Regional economic geography examines the economic conditions of particular regions or countries of the world. It deals with economic regionalization as well as local economic development. Historical economic geography examines the development of spatial economic structure. Using historical data, it examines how centers of population and economic activity shift, what patterns of regional specialization and localization evolve over time and what factors explain these changes. Evolutionary economic geography adopts an evolutionary approach to economic geography. More Evolutionary Economic Geography uses concepts and ideas from evolutionary economics to understand the evolution of cities and other economic systems. Critical economic geography is an approach taken from the point of view of contemporary critical geography and its philosophy. Behavioral economic geography examines the cognitive processes underlying spatial reasoning, locational decision making, behavior of firms and individuals. Economic geography is sometimes approached as a branch of anthropogeography that focuses on regional systems of human economic activity.

An alternative description of different approaches to the study of human economic activity can be organized around spatiotemporal analysis, analysis of production/consumption of economic items, analysis of economic flow. Spatiotemporal systems of analysis include economic activities of region, mixed social spaces, development. Alternatively, analysis may focus on production, exchange and consumption of items of economic activity. Allowing parameters of space-time and item to vary, a geographer may examine material flow, commodity flow, population flow and information flow from different parts of the economic activity system. Through analysis of flow and production, industrial areas, rural

Kapit Division

Kapit Division, formed on 2 April 1973, is one of the twelve administrative divisions in Sarawak, Malaysia. It has a total area of 38,934 square kilometres, is the largest of the administrative divisions of Sarawak, its population was 114,924. Ethnically, the population of Kapit Division was 68.7% Iban, 19.1% Orang Ulu, 7% Chinese, 3.4% Malay, 1.3% Melanau, 0.3% Bidayuh, 0.1% "other". Kapit Division consists of two sub-districts; some 86% of the land area is held in forest reserve. The economy is agricultural, based on forestry, oil palm, rubber and pepper. Other natural resources include coal; the Bakun Dam is based in Kapit Division. Kapit local government Kapit Tourism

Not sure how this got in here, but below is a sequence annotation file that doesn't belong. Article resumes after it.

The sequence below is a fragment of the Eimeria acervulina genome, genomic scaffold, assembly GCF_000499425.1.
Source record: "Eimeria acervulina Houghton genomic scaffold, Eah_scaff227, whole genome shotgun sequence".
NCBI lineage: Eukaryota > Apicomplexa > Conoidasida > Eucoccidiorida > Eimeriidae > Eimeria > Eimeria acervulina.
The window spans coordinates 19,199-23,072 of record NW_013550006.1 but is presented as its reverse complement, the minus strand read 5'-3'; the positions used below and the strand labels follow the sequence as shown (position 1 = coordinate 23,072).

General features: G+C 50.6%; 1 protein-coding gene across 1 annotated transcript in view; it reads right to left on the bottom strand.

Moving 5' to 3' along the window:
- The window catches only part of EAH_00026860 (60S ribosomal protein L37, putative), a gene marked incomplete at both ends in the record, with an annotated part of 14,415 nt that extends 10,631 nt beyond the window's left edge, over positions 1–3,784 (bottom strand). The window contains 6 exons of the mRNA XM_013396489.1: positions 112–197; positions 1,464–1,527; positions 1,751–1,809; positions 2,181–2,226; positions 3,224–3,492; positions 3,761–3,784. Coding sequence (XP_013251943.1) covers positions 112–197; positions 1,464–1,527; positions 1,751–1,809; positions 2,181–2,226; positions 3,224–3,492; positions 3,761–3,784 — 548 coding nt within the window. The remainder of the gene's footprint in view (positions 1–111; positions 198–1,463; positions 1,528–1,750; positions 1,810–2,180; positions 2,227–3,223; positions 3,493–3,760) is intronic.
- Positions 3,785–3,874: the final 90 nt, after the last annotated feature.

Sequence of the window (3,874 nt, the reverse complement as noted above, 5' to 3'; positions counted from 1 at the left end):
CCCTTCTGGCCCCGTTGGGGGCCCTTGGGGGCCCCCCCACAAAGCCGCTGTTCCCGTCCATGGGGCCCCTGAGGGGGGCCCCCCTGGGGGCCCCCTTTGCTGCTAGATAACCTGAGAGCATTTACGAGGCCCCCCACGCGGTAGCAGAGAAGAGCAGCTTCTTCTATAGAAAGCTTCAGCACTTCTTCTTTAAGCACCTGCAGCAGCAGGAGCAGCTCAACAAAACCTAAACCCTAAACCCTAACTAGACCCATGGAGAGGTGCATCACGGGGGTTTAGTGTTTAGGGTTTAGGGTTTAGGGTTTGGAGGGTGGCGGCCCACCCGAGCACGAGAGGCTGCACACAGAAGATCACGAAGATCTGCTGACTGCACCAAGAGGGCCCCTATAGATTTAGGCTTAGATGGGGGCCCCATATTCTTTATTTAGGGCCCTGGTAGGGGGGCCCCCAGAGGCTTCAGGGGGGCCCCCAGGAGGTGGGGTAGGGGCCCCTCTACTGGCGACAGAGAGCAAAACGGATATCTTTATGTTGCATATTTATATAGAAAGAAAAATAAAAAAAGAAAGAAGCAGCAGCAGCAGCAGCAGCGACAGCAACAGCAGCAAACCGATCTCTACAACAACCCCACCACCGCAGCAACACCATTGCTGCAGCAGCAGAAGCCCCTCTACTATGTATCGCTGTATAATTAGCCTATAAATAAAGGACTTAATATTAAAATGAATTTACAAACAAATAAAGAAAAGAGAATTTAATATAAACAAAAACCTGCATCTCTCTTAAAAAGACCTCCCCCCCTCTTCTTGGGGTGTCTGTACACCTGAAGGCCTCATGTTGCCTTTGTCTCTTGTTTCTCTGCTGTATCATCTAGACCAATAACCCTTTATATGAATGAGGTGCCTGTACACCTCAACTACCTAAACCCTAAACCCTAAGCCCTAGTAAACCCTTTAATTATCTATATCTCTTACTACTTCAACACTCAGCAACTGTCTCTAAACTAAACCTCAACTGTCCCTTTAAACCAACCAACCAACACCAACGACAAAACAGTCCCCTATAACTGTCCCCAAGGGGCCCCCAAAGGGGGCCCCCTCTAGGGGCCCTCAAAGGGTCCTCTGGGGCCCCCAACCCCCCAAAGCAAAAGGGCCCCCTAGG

Mathilde Franck

Rosalind Mathilde Franck was one of the earliest French women aviators, having learnt to fly in the summer of 1910. Her last flight was on 1 August 1910 in a Maurice Farman biplane when she took off from Boldon Flatts, Cleadon Village in the northeast of England. After hitting a flagpole the plane crashed, killing a boy, although she only sustained minor injuries. In an article published in Colliers Magazine in September 1911, Franck presents her impressions of her flights; the first was with Michel Effimoff who received a French licence on 15 February 1910. A little she and her husband flew for an hour and a quarter with Henry Farman who sought to break the record for two passengers, it was with the Farman brothers' manufacturing plant near Paris that Franck learned to fly. After establishing a record non-stop 14-mile flight at Mourelon, on 20 July 1910 she hoped to make a flight across the English Channel but was prevented by bad weather. In late July 1910, she arrived in the north of England where the manager of Sunderland's Empire Theatre had invited her to present demonstration flights in connection with the Boldon Races.

On 30 July 1910, she accomplished a flight of a mile and a half, the first significant distance covered by a woman in the United Kingdom. On the following Monday, she again attempted to fly but flew into a flagstaff which brought the plane down, causing the death of a young boy, hit by the engine; the accident brought her flying career to an end. She never obtained a licence. Mathilde Franck died in 1956